Much of what the White House claims to have accomplished in the first 170 days 19 hour 03 minutes and 12 seconds* since Trump was sworn into office--by both supporters and opponents—is only partially correct. Not necessarily because the claims of executive action are untrue, but because many are subject to judicial review and cannot be counted as having been completed until the courts rule.
Hardly record-setting for the number issued--Presidents FDR and Truman far exceeded The Donald’s pace of papering over the federal government early in their administrations—the Trump White House leads the pack in number of executive orders struck down by the courts. The U.S. Court of Appeals for the District of Columbia Circuit recently added to the string of struck federal executive actions when it overruled an attempt by the Environmental Protection Agency to delay Obama-era methane regula-tions, rejecting claims by the EPA that the oil and gas industry wasn't allowed to comment on the rules.
The decision is important in and of itself, of course, but it also offers possible insights into what the judicial fate of other administration efforts to rollback Obama-era environmental regulations might be, including: Corporate Average Fuel Economies (CAFE), the Clean Power Plan (CPP), the Waters of the U.S. regulations (WOTUS) and a growing host of others.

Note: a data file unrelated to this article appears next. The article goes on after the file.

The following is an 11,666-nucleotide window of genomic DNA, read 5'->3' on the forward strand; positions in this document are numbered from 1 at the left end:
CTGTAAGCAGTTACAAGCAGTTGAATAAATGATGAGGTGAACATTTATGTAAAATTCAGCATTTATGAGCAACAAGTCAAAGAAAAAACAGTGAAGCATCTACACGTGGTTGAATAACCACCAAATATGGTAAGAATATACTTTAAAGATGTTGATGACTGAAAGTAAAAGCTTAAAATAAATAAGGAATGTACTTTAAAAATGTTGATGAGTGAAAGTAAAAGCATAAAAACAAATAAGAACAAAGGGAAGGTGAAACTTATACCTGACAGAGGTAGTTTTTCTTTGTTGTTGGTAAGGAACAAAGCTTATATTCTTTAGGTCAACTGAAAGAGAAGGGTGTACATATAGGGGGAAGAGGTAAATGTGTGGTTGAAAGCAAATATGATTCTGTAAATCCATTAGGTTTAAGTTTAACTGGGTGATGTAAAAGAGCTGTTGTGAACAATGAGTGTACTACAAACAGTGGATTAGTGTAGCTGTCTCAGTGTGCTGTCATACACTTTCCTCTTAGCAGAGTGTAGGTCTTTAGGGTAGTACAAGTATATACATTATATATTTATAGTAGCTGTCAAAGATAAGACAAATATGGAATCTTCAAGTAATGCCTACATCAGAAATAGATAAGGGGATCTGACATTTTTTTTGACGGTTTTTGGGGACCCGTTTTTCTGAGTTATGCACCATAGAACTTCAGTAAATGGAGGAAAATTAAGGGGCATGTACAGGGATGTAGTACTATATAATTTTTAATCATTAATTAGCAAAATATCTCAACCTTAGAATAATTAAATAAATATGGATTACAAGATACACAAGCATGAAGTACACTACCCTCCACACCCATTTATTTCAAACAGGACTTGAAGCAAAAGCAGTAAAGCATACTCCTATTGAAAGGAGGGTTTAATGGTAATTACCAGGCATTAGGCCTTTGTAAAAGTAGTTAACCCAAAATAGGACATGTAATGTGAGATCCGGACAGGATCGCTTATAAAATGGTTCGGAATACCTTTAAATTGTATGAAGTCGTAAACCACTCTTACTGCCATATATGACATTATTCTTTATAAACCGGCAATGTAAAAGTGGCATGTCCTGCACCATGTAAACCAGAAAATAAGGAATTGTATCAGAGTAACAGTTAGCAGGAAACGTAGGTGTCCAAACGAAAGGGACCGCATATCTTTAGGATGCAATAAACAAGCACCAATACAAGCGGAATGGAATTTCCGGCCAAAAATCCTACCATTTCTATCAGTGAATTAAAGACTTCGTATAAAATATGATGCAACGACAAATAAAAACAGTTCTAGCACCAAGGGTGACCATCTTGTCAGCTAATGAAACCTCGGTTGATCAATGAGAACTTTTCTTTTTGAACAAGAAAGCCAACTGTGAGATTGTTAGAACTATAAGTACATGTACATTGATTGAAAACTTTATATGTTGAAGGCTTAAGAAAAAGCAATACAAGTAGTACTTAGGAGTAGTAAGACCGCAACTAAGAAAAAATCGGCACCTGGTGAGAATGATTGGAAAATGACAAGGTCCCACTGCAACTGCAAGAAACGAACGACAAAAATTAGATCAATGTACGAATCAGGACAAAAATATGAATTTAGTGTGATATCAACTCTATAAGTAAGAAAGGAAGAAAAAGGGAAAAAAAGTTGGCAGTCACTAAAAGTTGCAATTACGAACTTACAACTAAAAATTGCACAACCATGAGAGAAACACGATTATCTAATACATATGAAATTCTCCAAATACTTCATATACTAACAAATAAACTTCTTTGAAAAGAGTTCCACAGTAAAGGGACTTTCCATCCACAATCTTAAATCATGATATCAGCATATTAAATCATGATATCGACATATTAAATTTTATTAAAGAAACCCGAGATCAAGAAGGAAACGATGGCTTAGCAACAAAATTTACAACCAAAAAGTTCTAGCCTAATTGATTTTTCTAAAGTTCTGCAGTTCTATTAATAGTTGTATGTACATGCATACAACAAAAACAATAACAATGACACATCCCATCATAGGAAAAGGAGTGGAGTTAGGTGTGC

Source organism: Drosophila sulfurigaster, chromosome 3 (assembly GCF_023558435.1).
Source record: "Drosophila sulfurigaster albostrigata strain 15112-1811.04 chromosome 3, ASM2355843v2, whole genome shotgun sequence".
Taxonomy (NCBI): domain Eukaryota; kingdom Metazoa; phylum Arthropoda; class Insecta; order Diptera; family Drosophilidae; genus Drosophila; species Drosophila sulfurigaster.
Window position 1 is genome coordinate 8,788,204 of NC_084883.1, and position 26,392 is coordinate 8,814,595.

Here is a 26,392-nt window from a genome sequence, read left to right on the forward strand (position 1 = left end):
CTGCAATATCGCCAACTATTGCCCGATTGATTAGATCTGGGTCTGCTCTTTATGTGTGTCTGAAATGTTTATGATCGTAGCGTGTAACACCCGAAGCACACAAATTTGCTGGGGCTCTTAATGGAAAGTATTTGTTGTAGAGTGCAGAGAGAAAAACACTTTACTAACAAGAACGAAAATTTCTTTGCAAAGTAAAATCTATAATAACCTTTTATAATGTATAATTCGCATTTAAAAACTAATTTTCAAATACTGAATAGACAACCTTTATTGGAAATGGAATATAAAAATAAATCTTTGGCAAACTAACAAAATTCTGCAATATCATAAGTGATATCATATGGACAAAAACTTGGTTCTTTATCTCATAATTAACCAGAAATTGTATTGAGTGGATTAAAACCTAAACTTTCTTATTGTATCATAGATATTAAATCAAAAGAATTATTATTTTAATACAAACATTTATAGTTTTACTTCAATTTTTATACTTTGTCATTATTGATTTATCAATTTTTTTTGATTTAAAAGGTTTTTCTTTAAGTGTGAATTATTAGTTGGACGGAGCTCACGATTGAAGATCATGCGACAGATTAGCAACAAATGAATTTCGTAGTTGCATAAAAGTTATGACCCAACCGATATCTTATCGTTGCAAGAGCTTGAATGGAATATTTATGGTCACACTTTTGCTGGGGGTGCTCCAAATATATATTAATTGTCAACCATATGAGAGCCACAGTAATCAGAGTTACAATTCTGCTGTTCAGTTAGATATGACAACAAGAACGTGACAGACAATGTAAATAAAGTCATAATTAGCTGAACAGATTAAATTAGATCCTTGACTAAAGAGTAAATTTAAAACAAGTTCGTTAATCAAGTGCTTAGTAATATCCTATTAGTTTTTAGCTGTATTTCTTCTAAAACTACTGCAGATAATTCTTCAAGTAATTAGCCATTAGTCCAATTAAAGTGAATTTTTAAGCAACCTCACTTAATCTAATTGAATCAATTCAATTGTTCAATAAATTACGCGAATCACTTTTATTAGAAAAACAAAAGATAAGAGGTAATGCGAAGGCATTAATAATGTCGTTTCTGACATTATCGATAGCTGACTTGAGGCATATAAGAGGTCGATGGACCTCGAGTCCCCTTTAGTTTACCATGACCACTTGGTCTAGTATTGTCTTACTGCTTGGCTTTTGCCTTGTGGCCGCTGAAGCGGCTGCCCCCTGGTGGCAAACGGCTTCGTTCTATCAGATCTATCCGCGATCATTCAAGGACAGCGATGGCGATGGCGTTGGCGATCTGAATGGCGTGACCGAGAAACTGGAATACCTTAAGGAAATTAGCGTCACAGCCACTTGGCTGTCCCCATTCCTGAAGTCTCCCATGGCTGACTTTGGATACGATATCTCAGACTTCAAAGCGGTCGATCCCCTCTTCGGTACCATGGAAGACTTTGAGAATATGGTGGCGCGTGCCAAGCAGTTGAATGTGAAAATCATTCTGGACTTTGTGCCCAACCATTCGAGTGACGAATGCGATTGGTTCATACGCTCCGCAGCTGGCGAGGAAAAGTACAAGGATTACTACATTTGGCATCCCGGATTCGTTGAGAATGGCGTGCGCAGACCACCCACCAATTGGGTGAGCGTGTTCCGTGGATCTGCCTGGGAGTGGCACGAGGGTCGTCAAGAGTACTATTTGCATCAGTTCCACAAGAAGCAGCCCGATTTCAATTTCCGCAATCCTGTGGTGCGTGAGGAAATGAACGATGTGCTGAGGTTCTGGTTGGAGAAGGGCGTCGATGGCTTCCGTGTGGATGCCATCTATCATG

Some of the rollback attempts, e.g. CPP and WOTUS, are deliberately named in one or another executive directive. Others are implied under the March 28, 2017 action headed the Energy Independence Executive Order.
If the revision of CAFE standards serves as an opportunity for the Trump regime to preempt state authorities, the Clean Power Plan (CPP) represents an opportunity to render unto the states what the administration would like them to be responsible for—or perhaps what they don’t want the federal government to bear the responsibility of.
The CPP was the intended path by which the Obama administration was to achieve the promised Nationally Determined Contributions (NDC) to global decarbonization as part of the Paris Accord. Although finalized late in President Obama’s second-term, the legal groundwork was laid during the G.W. Bush administration.